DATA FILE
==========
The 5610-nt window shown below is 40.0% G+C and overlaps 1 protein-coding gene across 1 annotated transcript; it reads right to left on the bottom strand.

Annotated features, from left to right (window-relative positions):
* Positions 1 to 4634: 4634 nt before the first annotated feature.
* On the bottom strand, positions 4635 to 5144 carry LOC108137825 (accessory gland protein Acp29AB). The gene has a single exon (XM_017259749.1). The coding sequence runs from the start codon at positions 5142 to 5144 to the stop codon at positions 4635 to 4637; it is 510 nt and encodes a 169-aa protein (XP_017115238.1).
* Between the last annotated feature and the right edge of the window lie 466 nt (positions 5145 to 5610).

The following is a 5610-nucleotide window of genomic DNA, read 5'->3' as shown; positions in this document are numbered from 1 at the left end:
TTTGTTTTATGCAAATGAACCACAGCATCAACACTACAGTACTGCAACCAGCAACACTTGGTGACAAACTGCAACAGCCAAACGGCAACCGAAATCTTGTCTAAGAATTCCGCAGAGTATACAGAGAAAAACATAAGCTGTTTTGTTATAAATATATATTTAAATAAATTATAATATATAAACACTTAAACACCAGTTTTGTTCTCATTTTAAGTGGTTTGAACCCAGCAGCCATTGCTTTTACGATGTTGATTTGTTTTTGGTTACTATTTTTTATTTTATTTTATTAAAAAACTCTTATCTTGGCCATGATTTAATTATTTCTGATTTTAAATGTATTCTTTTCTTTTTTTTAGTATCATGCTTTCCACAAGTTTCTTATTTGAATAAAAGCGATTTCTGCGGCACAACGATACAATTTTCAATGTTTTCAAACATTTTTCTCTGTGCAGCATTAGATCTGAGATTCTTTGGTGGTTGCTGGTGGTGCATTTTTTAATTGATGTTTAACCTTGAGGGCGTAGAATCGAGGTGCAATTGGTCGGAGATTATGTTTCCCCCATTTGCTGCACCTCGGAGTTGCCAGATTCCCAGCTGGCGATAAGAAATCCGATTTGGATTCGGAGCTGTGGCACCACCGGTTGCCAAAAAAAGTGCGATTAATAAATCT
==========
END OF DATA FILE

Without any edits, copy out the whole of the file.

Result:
The 5610-nt window shown below is 40.0% G+C and overlaps 1 protein-coding gene across 1 annotated transcript; it reads right to left on the bottom strand.

Annotated features, from left to right (window-relative positions):
* Positions 1 to 4634: 4634 nt before the first annotated feature.
* On the bottom strand, positions 4635 to 5144 carry LOC108137825 (accessory gland protein Acp29AB). The gene has a single exon (XM_017259749.1). The coding sequence runs from the start codon at positions 5142 to 5144 to the stop codon at positions 4635 to 4637; it is 510 nt and encodes a 169-aa protein (XP_017115238.1).
* Between the last annotated feature and the right edge of the window lie 466 nt (positions 5145 to 5610).

The following is a 5610-nucleotide window of genomic DNA, read 5'->3' as shown; positions in this document are numbered from 1 at the left end:
TTTGTTTTATGCAAATGAACCACAGCATCAACACTACAGTACTGCAACCAGCAACACTTGGTGACAAACTGCAACAGCCAAACGGCAACCGAAATCTTGTCTAAGAATTCCGCAGAGTATACAGAGAAAAACATAAGCTGTTTTGTTATAAATATATATTTAAATAAATTATAATATATAAACACTTAAACACCAGTTTTGTTCTCATTTTAAGTGGTTTGAACCCAGCAGCCATTGCTTTTACGATGTTGATTTGTTTTTGGTTACTATTTTTTATTTTATTTTATTAAAAAACTCTTATCTTGGCCATGATTTAATTATTTCTGATTTTAAATGTATTCTTTTCTTTTTTTTAGTATCATGCTTTCCACAAGTTTCTTATTTGAATAAAAGCGATTTCTGCGGCACAACGATACAATTTTCAATGTTTTCAAACATTTTTCTCTGTGCAGCATTAGATCTGAGATTCTTTGGTGGTTGCTGGTGGTGCATTTTTTAATTGATGTTTAACCTTGAGGGCGTAGAATCGAGGTGCAATTGGTCGGAGATTATGTTTCCCCCATTTGCTGCACCTCGGAGTTGCCAGATTCCCAGCTGGCGATAAGAAATCCGATTTGGATTCGGAGCTGTGGCACCACCGGTTGCCAAAAAAAGTGCGATTAATAAATCT